141 established by the local ordinance, which time must be no later
142 than receipt of the special master’s recommended order by the
143 governing body.
144 (j) At the option of the local government, the process may
145 require actions to challenge the consistency of a development
146 order with land development regulations to be brought in the
147 same proceeding.
148 (5) Venue in any cases brought under this section shall lie
149 in the county or counties where the actions or inactions giving
150 rise to the cause of action are alleged to have occurred.
151 (6)(a) The signature of an attorney or party constitutes a
152 certificate that he or she has read the pleading, motion, or
153 other paper and that, to the best of his or her knowledge,
154 information, and belief formed after reasonable inquiry, it is
155 not interposed for any improper purpose, such as to harass or to
156 cause unnecessary delay or for economic advantage, competitive
157 reasons or frivolous purposes or needless increase in the cost
158 of litigation. If a pleading, motion, or other paper is signed
159 in violation of these requirements, the court, upon motion or
160 its own initiative, shall impose upon the person who signed it,
161 a represented party, or both, an appropriate sanction, which may
162 include an order to pay to the other party or parties the amount
163 of reasonable expenses incurred because of the filing of the
164 pleading, motion, or other paper, including a reasonable
165 attorney fees attorney’s fee.
166 (b) The prevailing party in a challenge to a development
167 order or a local comprehensive plan amendment is entitled to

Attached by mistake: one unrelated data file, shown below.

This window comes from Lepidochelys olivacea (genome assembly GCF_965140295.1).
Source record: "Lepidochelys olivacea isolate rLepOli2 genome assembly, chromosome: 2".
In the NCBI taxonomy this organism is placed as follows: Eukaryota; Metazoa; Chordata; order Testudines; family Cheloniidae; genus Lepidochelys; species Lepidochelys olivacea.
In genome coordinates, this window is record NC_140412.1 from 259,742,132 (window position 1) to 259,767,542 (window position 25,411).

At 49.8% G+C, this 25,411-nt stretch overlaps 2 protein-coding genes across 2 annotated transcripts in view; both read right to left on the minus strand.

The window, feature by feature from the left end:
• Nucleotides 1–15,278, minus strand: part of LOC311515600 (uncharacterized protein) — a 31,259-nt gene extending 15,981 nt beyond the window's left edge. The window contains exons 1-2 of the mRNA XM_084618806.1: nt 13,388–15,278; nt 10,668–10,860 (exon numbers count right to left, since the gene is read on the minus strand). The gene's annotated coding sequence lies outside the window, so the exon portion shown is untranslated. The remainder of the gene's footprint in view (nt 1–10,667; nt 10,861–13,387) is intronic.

168 recover reasonable attorney fees and costs against a
169 nonprevailing party that is not a local government where such
170 fees and costs are incurred in challenging or defending the
171 approval of the development order or plan amendment, including
172 reasonable appellate attorney fees and costs.
173 (7) In any proceeding under subsection (3) or subsection
174 (4), no settlement shall be entered into by the local government
175 unless the terms of the settlement have been the subject of a
176 public hearing after notice as required by this part.
177 (8) In any proceeding under subsection (3) or subsection
178 (4), the Department of Legal Affairs may intervene to represent
179 the interests of the state.
180 (9) Neither subsection (3) nor subsection (4) relieves the
181 local government of its obligations to hold public hearings as
182 required by law.
184 ================= T I T L E A M E N D M E N T ================
185 And the title is amended as follows:
186 Between lines 123 and 124
188 163.3215, F.S.; providing for attorney fees and cost
189 for prevailing parties in an action challenging a
190 development order or local comprehensive plan under
191 certain circumstances; amending s.